In 2007, just prior to the Great Recession, 66.8 percent of non-elderly Americans had private insurance. By 2015, two years into the ACA’s expansion, that share had declined to 65.6 percent. Taking the larger economic picture into account by looking back to 2007 is crucial, because the private-insurance rate fluctuates with employment. Between 2007 and 2010, employment fell by 5.5 percent and private coverage fell by 7 percent. Between 2010 and 2015, employment rose by 8.8 percent and private coverage rose by 9.5 percent.
ACA implementation has coincided with an increase in private coverage because it occurred during a period of job growth. But 300,000 fewer Americans have private coverage today than would have it if the ratio of coverage to employment had remained at its 2007–10 level over the last six years.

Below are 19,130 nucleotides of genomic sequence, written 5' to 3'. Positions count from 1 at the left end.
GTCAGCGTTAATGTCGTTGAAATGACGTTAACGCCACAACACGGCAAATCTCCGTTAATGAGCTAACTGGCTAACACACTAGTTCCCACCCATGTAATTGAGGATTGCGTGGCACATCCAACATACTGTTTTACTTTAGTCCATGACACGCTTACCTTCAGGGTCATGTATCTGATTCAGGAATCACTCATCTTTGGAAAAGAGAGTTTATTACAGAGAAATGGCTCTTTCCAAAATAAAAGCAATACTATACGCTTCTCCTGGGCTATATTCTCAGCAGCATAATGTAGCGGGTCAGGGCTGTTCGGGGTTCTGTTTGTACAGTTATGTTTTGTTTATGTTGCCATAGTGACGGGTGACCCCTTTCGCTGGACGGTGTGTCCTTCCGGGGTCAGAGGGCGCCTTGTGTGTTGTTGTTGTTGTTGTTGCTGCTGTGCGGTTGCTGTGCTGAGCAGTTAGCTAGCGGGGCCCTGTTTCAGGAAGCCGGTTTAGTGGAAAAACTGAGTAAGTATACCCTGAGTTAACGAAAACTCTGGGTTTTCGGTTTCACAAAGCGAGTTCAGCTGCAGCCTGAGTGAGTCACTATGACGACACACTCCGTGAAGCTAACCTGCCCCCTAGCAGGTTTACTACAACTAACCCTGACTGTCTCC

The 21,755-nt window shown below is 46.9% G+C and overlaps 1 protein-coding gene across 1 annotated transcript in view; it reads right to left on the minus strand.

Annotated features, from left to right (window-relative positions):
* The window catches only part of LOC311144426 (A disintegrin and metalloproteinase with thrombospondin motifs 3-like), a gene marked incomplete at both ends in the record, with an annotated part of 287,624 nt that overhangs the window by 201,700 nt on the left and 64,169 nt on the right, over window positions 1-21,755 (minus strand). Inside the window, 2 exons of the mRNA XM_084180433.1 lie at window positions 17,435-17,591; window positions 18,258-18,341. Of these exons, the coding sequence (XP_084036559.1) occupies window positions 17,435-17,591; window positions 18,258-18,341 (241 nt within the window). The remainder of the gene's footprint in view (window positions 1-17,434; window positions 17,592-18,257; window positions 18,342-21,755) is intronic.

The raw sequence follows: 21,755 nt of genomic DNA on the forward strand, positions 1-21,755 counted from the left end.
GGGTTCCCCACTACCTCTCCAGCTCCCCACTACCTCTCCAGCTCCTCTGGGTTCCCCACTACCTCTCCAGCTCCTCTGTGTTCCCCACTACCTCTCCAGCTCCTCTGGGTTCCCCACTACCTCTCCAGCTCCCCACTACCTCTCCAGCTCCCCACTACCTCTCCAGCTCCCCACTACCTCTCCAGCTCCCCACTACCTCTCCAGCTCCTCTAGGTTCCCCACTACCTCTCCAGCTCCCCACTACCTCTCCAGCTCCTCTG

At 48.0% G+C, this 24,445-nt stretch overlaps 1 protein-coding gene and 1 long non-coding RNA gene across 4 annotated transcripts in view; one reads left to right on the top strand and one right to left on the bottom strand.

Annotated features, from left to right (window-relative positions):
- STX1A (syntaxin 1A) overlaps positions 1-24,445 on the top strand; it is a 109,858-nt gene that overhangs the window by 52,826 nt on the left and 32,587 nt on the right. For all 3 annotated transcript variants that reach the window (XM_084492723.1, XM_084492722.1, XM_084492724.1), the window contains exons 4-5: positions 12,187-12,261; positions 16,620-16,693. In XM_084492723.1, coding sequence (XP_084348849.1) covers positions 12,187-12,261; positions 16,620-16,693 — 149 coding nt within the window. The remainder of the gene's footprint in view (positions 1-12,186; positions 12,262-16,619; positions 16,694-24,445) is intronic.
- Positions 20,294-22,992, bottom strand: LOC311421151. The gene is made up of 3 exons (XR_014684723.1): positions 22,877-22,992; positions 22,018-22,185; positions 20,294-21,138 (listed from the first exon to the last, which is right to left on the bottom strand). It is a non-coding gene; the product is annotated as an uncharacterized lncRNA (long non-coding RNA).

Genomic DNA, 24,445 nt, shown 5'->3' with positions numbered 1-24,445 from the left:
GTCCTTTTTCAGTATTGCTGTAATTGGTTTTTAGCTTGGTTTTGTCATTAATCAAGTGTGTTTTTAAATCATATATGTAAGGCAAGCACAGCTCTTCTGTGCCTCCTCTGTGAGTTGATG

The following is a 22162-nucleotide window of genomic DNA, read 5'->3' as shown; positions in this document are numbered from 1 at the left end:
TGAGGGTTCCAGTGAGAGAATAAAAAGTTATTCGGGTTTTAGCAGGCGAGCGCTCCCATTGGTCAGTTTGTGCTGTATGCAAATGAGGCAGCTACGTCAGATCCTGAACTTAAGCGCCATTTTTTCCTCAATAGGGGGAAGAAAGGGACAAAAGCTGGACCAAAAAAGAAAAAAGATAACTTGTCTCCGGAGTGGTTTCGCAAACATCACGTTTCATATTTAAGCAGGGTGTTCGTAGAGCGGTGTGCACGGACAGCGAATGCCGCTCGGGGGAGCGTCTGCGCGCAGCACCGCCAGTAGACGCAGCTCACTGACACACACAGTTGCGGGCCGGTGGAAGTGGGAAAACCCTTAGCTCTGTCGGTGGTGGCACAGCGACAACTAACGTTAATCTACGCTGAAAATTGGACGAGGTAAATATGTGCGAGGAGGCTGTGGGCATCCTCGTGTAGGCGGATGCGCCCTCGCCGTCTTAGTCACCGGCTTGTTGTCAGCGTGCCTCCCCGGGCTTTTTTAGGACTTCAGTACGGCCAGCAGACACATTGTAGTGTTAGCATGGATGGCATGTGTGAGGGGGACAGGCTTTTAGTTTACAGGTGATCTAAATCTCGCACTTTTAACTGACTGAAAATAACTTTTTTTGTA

Instead, the ACA has increased insurance coverage by expanding Medicaid. In 2007, 18.1 percent of non-elderly Americans had public insurance. By 2010, that share was 22 percent, and rather than declining as the economy recovered, it continued to climb all the way to 25.3 percent in 2015.
This public-versus-private distinction is crucial, because studies of Medicaid do not find the same positive effects on mortality sometimes seen in studies of private insurance. Researchers have found that Medicaid patients with a variety of conditions and medical needs experience worse outcomes than similar uninsured patients. In a randomized trial in Oregon that gave some individuals Medicaid while leaving others uninsured, recipients gained no statistically significant improvement in physical health after two years.